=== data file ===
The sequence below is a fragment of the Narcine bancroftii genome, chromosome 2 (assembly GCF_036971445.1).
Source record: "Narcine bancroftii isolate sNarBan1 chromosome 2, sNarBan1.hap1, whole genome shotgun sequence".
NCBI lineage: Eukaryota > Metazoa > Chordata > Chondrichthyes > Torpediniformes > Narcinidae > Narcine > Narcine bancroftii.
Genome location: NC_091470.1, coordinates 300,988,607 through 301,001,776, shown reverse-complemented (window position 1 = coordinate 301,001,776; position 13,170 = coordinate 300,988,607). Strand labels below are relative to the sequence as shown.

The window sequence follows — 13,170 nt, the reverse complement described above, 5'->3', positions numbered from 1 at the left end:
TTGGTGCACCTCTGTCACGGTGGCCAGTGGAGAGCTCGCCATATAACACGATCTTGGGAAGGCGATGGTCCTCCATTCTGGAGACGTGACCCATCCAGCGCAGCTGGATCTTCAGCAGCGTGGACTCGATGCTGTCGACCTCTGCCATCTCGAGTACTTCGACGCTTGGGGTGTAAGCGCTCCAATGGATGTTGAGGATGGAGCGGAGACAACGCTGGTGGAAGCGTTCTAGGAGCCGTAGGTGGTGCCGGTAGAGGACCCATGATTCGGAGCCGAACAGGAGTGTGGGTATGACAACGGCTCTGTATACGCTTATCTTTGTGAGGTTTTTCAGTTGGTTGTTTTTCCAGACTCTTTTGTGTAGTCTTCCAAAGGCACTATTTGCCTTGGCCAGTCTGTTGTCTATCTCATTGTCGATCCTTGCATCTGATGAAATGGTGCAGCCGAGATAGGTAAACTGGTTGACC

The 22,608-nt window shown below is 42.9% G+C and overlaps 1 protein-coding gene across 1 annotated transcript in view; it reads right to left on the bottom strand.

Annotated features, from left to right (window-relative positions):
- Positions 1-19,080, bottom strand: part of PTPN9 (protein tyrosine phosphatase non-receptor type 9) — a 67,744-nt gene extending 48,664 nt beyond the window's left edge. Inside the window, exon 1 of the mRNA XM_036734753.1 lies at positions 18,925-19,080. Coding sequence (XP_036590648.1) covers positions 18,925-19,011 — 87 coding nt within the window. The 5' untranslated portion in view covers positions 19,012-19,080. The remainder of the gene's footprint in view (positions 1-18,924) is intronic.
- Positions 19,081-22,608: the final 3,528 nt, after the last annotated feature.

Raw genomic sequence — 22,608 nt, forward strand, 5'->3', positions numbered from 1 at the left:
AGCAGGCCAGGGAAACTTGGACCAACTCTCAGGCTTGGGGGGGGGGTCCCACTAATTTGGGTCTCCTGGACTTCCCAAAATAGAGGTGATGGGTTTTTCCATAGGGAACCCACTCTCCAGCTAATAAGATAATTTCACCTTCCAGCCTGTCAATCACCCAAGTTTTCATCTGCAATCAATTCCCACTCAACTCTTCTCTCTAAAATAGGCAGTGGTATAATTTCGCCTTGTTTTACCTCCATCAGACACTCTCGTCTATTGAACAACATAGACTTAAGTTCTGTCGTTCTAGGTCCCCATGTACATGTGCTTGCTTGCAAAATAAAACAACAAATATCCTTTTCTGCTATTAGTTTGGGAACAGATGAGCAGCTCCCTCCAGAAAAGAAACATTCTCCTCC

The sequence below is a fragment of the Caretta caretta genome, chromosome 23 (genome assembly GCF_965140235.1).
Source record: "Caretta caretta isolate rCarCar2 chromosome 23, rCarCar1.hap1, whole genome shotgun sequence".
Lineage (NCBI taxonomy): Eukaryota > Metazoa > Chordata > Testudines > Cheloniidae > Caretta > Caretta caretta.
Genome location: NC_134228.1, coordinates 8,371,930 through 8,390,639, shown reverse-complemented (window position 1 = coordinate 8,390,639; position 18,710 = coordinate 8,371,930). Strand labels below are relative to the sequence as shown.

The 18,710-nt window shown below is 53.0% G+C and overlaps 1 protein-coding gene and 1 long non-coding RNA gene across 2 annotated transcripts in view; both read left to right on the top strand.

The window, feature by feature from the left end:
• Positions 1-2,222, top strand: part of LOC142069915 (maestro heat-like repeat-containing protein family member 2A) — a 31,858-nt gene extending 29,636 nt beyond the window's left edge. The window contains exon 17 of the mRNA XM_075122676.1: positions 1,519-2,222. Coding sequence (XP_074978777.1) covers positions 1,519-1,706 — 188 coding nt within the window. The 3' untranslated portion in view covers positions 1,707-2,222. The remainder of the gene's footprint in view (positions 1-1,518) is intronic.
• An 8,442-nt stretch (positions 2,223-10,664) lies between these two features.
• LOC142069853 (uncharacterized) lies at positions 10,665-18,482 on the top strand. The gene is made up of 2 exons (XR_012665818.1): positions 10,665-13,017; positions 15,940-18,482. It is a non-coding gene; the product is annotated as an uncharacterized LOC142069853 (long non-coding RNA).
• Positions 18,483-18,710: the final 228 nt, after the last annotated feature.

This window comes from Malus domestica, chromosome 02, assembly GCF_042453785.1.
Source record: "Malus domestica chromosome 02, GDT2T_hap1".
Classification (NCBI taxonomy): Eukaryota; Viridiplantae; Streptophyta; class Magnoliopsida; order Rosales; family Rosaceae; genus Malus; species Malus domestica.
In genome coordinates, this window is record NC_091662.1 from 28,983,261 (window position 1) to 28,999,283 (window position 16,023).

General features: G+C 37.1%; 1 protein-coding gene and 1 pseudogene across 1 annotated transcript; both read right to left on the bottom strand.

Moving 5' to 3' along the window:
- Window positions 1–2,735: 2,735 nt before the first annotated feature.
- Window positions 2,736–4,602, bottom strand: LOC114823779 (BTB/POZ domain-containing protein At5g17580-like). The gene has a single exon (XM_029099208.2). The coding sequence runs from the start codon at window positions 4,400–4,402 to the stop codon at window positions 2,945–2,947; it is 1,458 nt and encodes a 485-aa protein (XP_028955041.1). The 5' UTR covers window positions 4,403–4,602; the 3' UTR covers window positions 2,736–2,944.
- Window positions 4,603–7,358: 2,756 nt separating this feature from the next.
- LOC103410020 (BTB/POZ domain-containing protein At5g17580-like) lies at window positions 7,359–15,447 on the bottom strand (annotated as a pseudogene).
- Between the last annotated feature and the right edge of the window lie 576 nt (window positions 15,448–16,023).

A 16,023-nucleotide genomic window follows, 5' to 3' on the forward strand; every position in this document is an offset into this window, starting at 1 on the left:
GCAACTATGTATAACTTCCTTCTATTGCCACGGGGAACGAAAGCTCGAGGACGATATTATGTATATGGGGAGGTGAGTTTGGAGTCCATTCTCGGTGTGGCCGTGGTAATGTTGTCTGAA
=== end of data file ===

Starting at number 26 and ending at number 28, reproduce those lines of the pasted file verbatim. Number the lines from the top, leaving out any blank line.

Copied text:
In genome coordinates, this window is record NC_091662.1 from 28,983,261 (window position 1) to 28,999,283 (window position 16,023).

General features: G+C 37.1%; 1 protein-coding gene and 1 pseudogene across 1 annotated transcript; both read right to left on the bottom strand.

Moving 5' to 3' along the window: